To the editor:
The announcement of the opening of a new Metro station in Potomac Yards coincides with Earth Day this year. It should be a reason to celebrate but instead it has generated a great deal of sadness and disappointment among those of us who keep hoping that the city’s elected leaders and the Department of Recreation, Parks and Cultural Activities will make protecting and restoring what little remains of the town’s natural resources a much greater policy priority.
There was an alternative with far fewer environmental impacts but the city claimed that the development benefits were greater if the station was located on the east side of Potomac Yards near Potomac Greens. The construction of a new Metro station here required the razing of wetlands and trees, and the loss of at least one state rare wetland plant species, the critically imperiled Torrey’s Rush.
The Torrey’s Rush is a very rare plant species in the mid-Atlantic region, and the Alexandria population of this species is the only one known in the eastern half of the state, according to the Digital Atlas of the Virginia Flora. This species was discovered in Alexandria in 2018 by the city’s ecologist on a Virginia Native Plant Society field trip to Potomac Greens Park, an easement that had been established to protect the George Washington Memorial Parkway from encroaching development.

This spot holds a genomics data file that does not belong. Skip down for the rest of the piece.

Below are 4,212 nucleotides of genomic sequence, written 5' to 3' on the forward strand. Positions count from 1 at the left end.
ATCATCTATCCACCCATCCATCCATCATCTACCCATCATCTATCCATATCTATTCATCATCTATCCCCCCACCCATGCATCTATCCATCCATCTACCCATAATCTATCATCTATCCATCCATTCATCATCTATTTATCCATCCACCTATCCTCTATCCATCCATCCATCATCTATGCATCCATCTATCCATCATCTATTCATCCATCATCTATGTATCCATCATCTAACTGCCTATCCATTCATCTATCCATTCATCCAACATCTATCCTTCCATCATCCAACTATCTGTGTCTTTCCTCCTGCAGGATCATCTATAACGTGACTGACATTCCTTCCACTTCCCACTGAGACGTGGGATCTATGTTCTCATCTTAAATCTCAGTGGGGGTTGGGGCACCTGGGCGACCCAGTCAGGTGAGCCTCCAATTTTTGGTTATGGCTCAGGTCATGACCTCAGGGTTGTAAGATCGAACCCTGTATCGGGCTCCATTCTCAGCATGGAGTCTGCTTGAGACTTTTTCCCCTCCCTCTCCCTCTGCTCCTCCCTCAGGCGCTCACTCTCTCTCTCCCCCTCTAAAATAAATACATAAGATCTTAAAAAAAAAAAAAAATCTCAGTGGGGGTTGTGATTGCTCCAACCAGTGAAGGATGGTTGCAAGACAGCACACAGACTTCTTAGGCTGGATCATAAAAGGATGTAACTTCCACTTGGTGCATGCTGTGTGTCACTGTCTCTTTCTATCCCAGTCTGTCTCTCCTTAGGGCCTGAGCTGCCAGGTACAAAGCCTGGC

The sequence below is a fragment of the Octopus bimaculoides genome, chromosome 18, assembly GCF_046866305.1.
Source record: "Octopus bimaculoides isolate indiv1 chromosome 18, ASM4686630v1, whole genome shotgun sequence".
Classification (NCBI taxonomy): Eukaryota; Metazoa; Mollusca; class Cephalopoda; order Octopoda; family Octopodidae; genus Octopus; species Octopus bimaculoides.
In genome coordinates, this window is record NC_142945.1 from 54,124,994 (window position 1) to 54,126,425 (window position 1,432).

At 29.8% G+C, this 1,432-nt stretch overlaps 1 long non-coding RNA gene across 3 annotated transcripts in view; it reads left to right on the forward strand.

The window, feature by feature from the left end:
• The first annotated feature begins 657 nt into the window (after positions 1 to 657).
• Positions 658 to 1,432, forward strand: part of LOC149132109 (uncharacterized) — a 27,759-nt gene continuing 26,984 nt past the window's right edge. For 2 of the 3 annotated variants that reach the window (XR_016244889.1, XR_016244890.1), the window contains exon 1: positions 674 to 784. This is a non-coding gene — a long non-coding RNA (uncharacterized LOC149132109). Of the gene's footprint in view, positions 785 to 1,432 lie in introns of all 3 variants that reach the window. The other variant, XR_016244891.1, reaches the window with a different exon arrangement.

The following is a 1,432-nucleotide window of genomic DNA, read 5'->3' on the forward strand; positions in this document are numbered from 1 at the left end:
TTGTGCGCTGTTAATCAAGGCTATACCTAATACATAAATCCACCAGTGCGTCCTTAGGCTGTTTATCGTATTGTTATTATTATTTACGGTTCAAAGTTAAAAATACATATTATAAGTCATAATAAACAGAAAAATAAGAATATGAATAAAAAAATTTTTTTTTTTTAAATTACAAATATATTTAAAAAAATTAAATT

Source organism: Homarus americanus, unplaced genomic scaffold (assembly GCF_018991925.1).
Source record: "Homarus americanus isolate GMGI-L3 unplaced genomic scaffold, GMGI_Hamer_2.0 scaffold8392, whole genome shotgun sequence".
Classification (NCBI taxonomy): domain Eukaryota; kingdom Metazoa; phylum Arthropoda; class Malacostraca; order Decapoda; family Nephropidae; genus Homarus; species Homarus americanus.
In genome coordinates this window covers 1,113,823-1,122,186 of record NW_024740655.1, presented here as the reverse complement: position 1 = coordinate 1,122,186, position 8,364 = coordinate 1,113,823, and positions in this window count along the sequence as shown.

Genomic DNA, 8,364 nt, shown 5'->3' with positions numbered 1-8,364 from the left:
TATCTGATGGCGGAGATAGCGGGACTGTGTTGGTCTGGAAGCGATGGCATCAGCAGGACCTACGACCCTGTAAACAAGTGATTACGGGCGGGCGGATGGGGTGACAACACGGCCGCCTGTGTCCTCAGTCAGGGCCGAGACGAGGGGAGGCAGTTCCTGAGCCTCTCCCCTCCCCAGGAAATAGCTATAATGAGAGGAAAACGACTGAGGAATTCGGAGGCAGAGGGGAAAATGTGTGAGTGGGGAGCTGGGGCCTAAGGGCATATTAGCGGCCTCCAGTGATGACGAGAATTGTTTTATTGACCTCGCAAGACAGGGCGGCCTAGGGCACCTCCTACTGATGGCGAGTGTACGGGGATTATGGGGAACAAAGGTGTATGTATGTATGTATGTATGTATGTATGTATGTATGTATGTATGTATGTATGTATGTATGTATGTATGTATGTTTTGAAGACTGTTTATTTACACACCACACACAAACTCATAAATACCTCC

In 2019, Stantec, a contractor for the city, dug up the Torrey’s Rush from the Potomac Greens wetland park and relocated the plants to some other place in the park where they most likely have perished, according to local experts. This transplanting of an endangered species and the filling in of a wetland that once covered much more of this area should never have occurred and did not need to happen.
The National Park Service, which held the easement, was pressured by Senators Mark Warner and Tim Kaine, both Democrats, to allow this project to be built where it would have the largest environmental impacts. The direct impacts were easier to see. However, the indirect impacts on the remaining wetlands, tidal and non-tidal, were unknown but are likely to be significant.
We certainly need more mass transit options to fight global warming and climate change. But we also need wetlands and species like the Torrey’s Rush and the many other native plants that once flourished along the Potomac River near Daingerfield island and along streams like Taylor Run and Strawberry Run.
In selecting to place the new Potomac Yards Metro station within the boundaries of an old but flourishing wetland, local elected officials and the city department charged with being a steward of these natural resources showed once again that protecting and restoring the city’s natural environment is not a priority in Alexandria, even on Earth Day.
-Andrew Macdonald chair, Environmental Council of Alexandria